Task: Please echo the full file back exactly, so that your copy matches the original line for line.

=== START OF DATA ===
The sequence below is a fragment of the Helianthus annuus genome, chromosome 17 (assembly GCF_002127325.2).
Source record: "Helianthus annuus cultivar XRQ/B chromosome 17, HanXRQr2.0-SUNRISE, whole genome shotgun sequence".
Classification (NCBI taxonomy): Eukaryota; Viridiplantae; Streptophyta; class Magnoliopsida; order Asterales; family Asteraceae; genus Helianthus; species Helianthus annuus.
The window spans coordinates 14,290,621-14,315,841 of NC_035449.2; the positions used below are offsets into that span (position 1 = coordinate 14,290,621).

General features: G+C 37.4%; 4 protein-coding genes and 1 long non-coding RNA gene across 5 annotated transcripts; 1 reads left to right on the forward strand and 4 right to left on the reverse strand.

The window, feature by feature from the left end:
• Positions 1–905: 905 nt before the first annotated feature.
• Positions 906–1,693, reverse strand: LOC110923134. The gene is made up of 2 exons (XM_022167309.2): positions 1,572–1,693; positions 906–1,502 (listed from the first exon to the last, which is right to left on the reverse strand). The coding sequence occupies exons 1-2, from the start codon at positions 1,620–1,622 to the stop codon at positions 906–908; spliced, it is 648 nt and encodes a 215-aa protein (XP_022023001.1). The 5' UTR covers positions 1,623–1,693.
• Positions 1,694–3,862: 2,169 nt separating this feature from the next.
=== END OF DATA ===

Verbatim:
The sequence below is a fragment of the Helianthus annuus genome, chromosome 17 (assembly GCF_002127325.2).
Source record: "Helianthus annuus cultivar XRQ/B chromosome 17, HanXRQr2.0-SUNRISE, whole genome shotgun sequence".
Classification (NCBI taxonomy): Eukaryota; Viridiplantae; Streptophyta; class Magnoliopsida; order Asterales; family Asteraceae; genus Helianthus; species Helianthus annuus.
The window spans coordinates 14,290,621-14,315,841 of NC_035449.2; the positions used below are offsets into that span (position 1 = coordinate 14,290,621).

General features: G+C 37.4%; 4 protein-coding genes and 1 long non-coding RNA gene across 5 annotated transcripts; 1 reads left to right on the forward strand and 4 right to left on the reverse strand.

The window, feature by feature from the left end:
• Positions 1–905: 905 nt before the first annotated feature.
• Positions 906–1,693, reverse strand: LOC110923134. The gene is made up of 2 exons (XM_022167309.2): positions 1,572–1,693; positions 906–1,502 (listed from the first exon to the last, which is right to left on the reverse strand). The coding sequence occupies exons 1-2, from the start codon at positions 1,620–1,622 to the stop codon at positions 906–908; spliced, it is 648 nt and encodes a 215-aa protein (XP_022023001.1). The 5' UTR covers positions 1,623–1,693.
• Positions 1,694–3,862: 2,169 nt separating this feature from the next.